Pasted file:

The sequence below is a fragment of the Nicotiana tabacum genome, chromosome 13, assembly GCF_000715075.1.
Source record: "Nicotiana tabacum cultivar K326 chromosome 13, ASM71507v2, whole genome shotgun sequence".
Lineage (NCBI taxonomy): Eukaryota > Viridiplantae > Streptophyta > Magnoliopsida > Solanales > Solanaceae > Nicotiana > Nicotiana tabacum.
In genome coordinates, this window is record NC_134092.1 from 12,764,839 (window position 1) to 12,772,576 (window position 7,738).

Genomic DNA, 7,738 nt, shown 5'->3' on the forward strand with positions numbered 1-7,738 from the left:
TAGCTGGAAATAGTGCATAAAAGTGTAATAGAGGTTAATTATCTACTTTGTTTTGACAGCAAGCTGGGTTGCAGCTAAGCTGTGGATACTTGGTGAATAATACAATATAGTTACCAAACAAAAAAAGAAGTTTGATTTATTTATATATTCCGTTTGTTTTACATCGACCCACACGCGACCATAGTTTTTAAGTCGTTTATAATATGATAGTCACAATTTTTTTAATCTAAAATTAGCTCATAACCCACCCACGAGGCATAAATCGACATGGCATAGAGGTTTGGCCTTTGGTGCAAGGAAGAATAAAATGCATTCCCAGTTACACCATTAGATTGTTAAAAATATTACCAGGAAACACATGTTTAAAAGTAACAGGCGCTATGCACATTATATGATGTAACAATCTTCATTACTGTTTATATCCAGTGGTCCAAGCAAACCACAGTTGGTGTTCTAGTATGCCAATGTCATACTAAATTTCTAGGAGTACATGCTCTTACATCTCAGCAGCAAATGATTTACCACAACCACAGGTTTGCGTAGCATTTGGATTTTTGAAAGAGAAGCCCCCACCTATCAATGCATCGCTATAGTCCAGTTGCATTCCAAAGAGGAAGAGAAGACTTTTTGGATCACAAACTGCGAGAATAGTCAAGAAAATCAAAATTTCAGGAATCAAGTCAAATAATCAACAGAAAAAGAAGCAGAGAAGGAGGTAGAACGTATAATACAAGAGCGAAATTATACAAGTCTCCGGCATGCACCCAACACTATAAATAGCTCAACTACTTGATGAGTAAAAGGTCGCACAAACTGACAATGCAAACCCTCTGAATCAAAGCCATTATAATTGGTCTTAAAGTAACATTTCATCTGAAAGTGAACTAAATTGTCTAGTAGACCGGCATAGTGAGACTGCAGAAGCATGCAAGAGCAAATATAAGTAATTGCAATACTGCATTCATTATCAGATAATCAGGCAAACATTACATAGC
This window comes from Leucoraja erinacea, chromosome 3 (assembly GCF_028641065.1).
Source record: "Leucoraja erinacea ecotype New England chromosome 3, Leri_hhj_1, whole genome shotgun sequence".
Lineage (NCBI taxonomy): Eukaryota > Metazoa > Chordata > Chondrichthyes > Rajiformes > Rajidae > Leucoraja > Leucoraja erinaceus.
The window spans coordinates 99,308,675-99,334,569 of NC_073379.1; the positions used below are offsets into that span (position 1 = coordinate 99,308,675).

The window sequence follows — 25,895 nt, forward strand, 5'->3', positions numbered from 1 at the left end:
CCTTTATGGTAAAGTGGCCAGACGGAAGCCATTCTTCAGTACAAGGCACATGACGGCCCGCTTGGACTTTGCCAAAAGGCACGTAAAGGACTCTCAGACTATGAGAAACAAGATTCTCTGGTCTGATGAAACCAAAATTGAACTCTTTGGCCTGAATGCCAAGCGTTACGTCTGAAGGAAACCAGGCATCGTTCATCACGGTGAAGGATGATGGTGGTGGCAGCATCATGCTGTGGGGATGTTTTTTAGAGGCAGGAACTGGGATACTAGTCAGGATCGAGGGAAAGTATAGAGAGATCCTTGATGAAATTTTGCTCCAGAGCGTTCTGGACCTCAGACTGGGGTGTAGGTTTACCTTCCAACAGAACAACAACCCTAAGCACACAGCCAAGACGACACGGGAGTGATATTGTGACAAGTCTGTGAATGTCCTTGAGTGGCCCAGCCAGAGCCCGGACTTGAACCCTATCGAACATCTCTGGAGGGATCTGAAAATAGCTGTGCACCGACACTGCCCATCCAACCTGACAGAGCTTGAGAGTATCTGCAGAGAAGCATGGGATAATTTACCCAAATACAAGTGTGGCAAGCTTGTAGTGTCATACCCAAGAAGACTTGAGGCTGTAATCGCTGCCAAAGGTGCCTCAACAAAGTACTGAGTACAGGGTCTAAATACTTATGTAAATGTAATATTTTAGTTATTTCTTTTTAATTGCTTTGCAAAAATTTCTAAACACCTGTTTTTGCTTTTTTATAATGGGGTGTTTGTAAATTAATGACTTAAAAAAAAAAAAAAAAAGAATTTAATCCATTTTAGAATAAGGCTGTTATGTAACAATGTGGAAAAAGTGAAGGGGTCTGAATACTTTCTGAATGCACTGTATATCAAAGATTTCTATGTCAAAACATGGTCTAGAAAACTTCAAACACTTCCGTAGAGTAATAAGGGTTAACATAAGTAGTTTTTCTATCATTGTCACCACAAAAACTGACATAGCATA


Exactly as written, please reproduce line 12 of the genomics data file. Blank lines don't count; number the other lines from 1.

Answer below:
CCTTTATGGTAAAGTGGCCAGACGGAAGCCATTCTTCAGTACAAGGCACATGACGGCCCGCTTGGACTTTGCCAAAAGGCACGTAAAGGACTCTCAGACTATGAGAAACAAGATTCTCTGGTCTGATGAAACCAAAATTGAACTCTTTGGCCTGAATGCCAAGCGTTACGTCTGAAGGAAACCAGGCATCGTTCATCACGGTGAAGGATGATGGTGGTGGCAGCATCATGCTGTGGGGATGTTTTTTAGAGGCAGGAACTGGGATACTAGTCAGGATCGAGGGAAAGTATAGAGAGATCCTTGATGAAATTTTGCTCCAGAGCGTTCTGGACCTCAGACTGGGGTGTAGGTTTACCTTCCAACAGAACAACAACCCTAAGCACACAGCCAAGACGACACGGGAGTGATATTGTGACAAGTCTGTGAATGTCCTTGAGTGGCCCAGCCAGAGCCCGGACTTGAACCCTATCGAACATCTCTGGAGGGATCTGAAAATAGCTGTGCACCGACACTGCCCATCCAACCTGACAGAGCTTGAGAGTATCTGCAGAGAAGCATGGGATAATTTACCCAAATACAAGTGTGGCAAGCTTGTAGTGTCATACCCAAGAAGACTTGAGGCTGTAATCGCTGCCAAAGGTGCCTCAACAAAGTACTGAGTACAGGGTCTAAATACTTATGTAAATGTAATATTTTAGTTATTTCTTTTTAATTGCTTTGCAAAAATTTCTAAACACCTGTTTTTGCTTTTTTATAATGGGGTGTTTGTAAATTAATGACTTAAAAAAAAAAAAAAAAAGAATTTAATCCATTTTAGAATAAGGCTGTTATGTAACAATGTGGAAAAAGTGAAGGGGTCTGAATACTTTCTGAATGCACTGTATATCAAAGATTTCTATGTCAAAACATGGTCTAGAAAACTTCAAACACTTCCGTAGAGTAATAAGGGTTAACATAAGTAGTTTTTCTATCATTGTCACCACAAAAACTGACATAGCATA